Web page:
Lord: Let's switch to your views on Europe, where you have reduced your allocation from about 30% at the end of 2000 to about 13% currently. What's going on?
Bleiberg: We basically think that continental Europe will not live up to investors' expectations that it could escape the global slowdown. One reason that we've become less optimistic is because the ECB (European Central Bank) is trapped in a dilemma of its own making. The mistake they made was to publicly state their target of 2% for inflation. The ECB set their target at the start of 1999, when commodity prices were low and inflation in many parts of the world was under 1%. At that time, keeping inflation at or below 2% didn't seem like such a tough mandate. But the boom in 1999 and early 2000 caused overall prices to rise, and the ECB now finds its hands tied. They need to cut rates to stimulate growth, but they can't really cut rates too aggressively with inflation at 3%, since they said they were targeting 2%. Contrast that with the Bank of England, which has a much more flexible mandate to target inflation at around 2.5% but with a range of 1.5% to 3.5%. And look at the U.S., where the Fed has been cutting rates aggressively since the first of the year, and it doesn't appear as if they're finished yet. This kind of monetary stimulus will help the U.S. get out of its slump a lot faster than continental Europe will be able to recover.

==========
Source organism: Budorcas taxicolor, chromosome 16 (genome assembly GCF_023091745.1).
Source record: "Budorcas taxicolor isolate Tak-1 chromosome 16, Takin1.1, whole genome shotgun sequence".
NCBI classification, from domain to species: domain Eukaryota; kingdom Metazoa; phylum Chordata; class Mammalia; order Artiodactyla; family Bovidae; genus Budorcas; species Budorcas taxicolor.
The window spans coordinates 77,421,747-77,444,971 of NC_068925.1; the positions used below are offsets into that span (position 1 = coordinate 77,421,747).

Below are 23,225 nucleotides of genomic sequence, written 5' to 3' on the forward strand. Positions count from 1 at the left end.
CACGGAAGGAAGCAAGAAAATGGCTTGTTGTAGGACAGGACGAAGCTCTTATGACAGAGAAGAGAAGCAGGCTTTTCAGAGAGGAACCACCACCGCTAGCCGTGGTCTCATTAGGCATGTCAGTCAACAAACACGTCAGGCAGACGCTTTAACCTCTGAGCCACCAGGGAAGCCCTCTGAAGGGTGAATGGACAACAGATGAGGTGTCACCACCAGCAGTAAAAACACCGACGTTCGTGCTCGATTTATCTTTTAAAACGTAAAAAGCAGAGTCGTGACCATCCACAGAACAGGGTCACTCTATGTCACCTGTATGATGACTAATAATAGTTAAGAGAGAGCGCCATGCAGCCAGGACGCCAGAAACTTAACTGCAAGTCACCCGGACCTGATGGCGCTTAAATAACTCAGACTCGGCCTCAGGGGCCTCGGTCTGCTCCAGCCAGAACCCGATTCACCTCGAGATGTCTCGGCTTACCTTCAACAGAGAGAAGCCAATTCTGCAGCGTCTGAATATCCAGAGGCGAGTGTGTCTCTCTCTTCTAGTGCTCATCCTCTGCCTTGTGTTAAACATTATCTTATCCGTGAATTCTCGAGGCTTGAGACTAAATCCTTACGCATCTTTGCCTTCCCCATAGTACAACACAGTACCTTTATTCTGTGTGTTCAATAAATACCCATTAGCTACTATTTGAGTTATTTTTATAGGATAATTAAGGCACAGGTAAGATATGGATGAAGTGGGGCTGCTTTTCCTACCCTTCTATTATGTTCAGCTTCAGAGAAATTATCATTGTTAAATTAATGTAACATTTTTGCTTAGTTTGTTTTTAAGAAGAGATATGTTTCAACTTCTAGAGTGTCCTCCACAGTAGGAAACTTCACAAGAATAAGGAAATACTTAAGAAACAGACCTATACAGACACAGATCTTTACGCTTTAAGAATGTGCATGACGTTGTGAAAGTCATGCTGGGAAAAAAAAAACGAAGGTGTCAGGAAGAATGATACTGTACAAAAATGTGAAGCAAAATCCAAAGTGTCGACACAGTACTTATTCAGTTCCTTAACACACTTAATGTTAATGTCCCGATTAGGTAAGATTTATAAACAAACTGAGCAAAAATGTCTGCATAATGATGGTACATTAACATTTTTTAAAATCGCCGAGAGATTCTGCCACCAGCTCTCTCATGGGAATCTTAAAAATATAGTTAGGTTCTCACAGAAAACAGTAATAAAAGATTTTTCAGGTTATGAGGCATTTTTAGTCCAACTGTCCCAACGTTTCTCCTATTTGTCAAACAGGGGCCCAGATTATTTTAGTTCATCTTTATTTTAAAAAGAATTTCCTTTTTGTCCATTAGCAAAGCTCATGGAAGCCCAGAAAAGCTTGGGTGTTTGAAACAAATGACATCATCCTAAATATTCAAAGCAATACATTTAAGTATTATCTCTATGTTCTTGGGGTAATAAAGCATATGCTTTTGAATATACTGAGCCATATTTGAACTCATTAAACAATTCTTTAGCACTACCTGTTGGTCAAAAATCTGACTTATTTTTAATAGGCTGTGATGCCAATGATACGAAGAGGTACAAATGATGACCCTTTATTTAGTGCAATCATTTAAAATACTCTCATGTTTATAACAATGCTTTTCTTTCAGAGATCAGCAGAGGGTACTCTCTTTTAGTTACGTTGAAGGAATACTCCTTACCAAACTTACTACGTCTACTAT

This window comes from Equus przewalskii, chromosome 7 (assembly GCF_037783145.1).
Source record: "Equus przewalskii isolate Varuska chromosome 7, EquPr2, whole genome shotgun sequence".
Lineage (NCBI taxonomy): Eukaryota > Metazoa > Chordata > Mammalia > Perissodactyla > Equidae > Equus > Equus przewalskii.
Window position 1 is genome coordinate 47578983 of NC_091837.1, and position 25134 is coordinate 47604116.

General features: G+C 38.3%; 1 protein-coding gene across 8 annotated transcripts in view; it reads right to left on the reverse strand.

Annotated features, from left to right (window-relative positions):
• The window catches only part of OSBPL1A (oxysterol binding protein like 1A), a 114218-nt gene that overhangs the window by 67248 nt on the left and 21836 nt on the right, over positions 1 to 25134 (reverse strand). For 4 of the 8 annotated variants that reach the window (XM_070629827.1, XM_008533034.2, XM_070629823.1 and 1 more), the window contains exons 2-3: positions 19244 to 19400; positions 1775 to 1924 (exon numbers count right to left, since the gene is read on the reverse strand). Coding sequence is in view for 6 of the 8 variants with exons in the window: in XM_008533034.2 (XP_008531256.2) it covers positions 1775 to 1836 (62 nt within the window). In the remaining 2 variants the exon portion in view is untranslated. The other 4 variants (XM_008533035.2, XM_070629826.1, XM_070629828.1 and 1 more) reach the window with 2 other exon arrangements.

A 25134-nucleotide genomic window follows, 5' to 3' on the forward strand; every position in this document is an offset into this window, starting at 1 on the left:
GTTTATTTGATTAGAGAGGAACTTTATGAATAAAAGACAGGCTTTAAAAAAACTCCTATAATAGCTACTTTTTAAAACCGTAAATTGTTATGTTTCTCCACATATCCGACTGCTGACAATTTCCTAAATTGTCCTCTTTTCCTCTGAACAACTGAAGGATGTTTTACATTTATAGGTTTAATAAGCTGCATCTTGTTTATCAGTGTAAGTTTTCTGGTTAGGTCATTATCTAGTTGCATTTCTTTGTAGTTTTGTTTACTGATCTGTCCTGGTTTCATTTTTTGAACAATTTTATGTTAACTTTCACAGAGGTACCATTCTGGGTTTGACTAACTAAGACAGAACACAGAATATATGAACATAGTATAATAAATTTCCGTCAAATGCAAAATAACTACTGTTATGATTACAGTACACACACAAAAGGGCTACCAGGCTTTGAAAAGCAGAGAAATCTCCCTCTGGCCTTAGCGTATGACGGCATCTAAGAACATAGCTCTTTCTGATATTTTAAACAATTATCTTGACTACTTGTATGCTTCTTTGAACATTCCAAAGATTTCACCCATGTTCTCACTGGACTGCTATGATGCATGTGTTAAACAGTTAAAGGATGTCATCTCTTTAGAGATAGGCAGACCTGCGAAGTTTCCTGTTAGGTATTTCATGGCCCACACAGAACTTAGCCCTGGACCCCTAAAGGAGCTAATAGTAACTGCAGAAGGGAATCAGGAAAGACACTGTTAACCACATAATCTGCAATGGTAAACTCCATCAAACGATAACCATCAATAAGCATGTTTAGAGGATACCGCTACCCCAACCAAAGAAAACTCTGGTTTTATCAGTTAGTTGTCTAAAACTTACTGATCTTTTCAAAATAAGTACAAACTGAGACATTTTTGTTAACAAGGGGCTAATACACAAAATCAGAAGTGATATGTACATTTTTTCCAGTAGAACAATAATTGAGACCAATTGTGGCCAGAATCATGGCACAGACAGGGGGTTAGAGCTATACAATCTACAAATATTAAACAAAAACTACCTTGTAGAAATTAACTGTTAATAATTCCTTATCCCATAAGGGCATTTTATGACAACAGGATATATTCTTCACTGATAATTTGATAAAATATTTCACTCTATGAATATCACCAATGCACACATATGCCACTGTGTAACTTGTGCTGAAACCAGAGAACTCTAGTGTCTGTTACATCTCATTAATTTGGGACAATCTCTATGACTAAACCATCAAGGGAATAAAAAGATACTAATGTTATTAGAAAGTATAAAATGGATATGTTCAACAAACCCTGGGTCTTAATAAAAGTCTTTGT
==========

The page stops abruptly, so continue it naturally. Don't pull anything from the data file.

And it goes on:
Lord: But don't you think that the European Monetary Union will be helpful over the long term?
Bleiberg: It's an untested situation to have a group of countries all commit to one monetary policy while still maintaining individual control over fiscal policies. One of two things has to happen. Either they move closer and closer together on a political basis until they reach one fiscal policy, or they move back in the other direction until things break apart.
Lord: What is keeping the euro from strengthening?